Growing up near Los Angeles, I spent much of my time frolicking in the Pacific Ocean and penning angst-twisted poetry. Now I’m living in sunny Spain writing pathos-riddled fiction. I’ve always loved the music and substance of words, always loved writing in well-worn notebooks by hand, tapping at the keys of the computer, and, of course, conjuring up stories. And from my earliest memories, I’ve always been fascinated—maybe obsessed?—with sex and sexuality. In my writing, sex is the medium, the expression, and the tool of discovery for my characters’ insecurities, the needs that drive them, the comfort they can’t live without, the joy and relish of life that makes each of them intense, strange, and alluring.
9/22: Rainbow Gold Reviews
9/23: Velvet Panic, Multitasking Mommas
9/24: Elisa – My Reviews and Ramblings
9/25: Cathy Brockman Romances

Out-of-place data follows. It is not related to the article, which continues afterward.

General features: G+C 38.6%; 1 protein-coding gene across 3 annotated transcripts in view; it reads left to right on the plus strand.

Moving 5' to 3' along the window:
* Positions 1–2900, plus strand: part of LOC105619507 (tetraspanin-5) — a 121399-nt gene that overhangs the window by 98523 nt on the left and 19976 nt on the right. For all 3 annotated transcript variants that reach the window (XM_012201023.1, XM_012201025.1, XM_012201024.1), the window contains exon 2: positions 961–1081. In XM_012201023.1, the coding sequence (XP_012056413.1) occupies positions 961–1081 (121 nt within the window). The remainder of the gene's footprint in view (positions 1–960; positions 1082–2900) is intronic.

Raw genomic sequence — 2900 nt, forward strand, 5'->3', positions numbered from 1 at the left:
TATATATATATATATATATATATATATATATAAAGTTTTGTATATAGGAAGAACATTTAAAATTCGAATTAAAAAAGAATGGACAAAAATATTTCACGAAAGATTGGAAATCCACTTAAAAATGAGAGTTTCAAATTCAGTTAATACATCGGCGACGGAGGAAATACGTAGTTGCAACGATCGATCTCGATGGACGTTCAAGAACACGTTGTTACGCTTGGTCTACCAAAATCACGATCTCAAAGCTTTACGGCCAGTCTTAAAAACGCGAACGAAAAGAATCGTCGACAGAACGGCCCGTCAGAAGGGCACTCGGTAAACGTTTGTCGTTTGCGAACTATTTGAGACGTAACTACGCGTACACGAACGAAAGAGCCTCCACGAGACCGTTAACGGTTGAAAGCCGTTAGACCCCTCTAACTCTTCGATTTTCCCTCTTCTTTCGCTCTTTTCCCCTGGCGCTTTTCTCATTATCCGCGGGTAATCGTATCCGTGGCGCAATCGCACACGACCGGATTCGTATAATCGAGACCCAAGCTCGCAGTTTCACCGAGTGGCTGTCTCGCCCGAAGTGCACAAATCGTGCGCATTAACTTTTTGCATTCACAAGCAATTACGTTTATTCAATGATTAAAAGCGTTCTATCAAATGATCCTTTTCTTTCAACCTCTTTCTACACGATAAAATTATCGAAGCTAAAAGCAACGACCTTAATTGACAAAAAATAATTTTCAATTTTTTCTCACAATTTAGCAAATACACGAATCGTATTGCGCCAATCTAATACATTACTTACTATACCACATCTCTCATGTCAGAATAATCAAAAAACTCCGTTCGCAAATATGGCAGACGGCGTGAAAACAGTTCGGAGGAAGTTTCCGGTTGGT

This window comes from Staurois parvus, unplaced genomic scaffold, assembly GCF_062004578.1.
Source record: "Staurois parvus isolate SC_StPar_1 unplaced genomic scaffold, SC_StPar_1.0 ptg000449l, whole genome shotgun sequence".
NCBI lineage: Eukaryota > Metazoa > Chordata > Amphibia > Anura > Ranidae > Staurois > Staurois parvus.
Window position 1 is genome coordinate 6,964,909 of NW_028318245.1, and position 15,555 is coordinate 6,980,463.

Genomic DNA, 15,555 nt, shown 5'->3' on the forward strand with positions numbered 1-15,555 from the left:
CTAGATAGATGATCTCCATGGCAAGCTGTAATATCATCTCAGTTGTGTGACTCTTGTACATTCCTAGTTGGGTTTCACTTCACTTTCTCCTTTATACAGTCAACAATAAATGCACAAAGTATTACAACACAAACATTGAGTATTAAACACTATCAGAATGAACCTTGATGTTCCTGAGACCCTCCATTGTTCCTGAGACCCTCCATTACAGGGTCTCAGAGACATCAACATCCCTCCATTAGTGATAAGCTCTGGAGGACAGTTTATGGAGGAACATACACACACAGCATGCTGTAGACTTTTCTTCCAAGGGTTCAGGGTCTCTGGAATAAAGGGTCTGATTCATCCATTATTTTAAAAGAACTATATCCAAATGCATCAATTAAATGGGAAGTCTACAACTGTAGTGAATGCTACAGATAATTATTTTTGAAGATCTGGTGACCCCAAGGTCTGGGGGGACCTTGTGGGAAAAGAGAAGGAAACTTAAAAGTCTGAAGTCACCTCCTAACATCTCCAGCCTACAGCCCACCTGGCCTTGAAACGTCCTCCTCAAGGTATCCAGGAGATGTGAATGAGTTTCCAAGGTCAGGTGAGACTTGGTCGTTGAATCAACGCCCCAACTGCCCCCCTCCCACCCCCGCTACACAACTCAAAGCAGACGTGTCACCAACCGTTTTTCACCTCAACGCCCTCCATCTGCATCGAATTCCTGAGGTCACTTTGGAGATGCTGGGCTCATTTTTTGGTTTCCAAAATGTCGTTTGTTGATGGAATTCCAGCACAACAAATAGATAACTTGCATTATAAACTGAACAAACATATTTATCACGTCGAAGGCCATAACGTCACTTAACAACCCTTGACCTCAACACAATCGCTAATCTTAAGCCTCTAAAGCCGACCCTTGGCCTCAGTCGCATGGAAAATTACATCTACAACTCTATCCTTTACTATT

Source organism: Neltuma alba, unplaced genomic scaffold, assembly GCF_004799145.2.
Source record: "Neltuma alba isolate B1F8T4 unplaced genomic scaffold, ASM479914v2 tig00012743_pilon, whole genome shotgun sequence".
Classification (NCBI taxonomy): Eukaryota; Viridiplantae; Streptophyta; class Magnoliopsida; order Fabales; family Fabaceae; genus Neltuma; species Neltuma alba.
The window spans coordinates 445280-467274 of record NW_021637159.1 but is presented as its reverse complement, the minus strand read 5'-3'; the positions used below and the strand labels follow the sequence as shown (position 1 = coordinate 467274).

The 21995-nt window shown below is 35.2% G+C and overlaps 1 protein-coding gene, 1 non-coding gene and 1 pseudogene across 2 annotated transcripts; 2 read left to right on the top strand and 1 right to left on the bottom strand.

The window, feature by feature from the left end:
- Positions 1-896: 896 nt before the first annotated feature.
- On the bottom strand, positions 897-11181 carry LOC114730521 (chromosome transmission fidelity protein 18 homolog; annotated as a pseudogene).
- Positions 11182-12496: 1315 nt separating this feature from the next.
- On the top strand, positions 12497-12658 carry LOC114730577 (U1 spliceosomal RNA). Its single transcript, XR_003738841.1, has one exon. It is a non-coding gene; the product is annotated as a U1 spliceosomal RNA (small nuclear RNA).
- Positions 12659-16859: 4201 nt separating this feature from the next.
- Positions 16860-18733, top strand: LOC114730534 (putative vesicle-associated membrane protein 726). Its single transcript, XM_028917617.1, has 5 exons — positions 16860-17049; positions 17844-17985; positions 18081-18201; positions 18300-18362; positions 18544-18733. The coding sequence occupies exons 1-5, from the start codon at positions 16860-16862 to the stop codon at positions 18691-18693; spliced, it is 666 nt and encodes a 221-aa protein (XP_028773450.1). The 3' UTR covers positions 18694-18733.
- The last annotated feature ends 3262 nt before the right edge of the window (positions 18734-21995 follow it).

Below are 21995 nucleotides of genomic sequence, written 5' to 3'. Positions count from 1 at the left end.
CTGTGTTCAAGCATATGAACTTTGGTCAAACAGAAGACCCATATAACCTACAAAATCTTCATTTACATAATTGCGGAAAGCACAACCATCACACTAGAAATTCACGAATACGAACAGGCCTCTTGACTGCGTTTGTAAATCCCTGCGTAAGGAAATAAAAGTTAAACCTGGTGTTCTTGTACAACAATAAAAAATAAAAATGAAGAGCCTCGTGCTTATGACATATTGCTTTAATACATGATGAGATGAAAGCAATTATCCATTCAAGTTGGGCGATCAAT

9/26: Michael Mandrake
9/29: My Fiction Nook
9/30: Amanda C. Stone
10/1: It’s Raining Men
10/2: Romance the Night
10/3: Queer Town Abbey
10/6: Decadent Delights
10/7: Wake Up Your Wild Side
10/8: MM Good Book Reviews
10/9: The Novel Approach
10/10: Parker Williams, Iyana Jenna
10/13: Nephylim, The Blogger Girls
10/14: Scattered Thoughts & Rogue Words
10/15: Love Bytes
10/16: Inked Rainbow Reads
10/17: Prism Book Alliance, Dawn’s Reading Nook
I have a number of paperbacks, most of which are signed, to giveaway. Over the between now (11 Mar 2017) and 31 Mar 2017, every comment on the blog (this post and all other new posts), will be entered to win 1 of these paperbacks. There are also some misc swag items, so there will be a few packs of these to give away as well.
Thank you so much for your support over the last 4 years. Prism will be closing its doors on 1 April 2017. All content will remain available, but no new content will appear after 31 Mar 2017. As such all request forms have been turned off. Again Thank you,
|This post may contain affiliate links.
|Prism Book Alliance® assumes no liability for the ownership of photos or content used in guest posts and interviews. The post author assumes all responsibility and liability for this content.|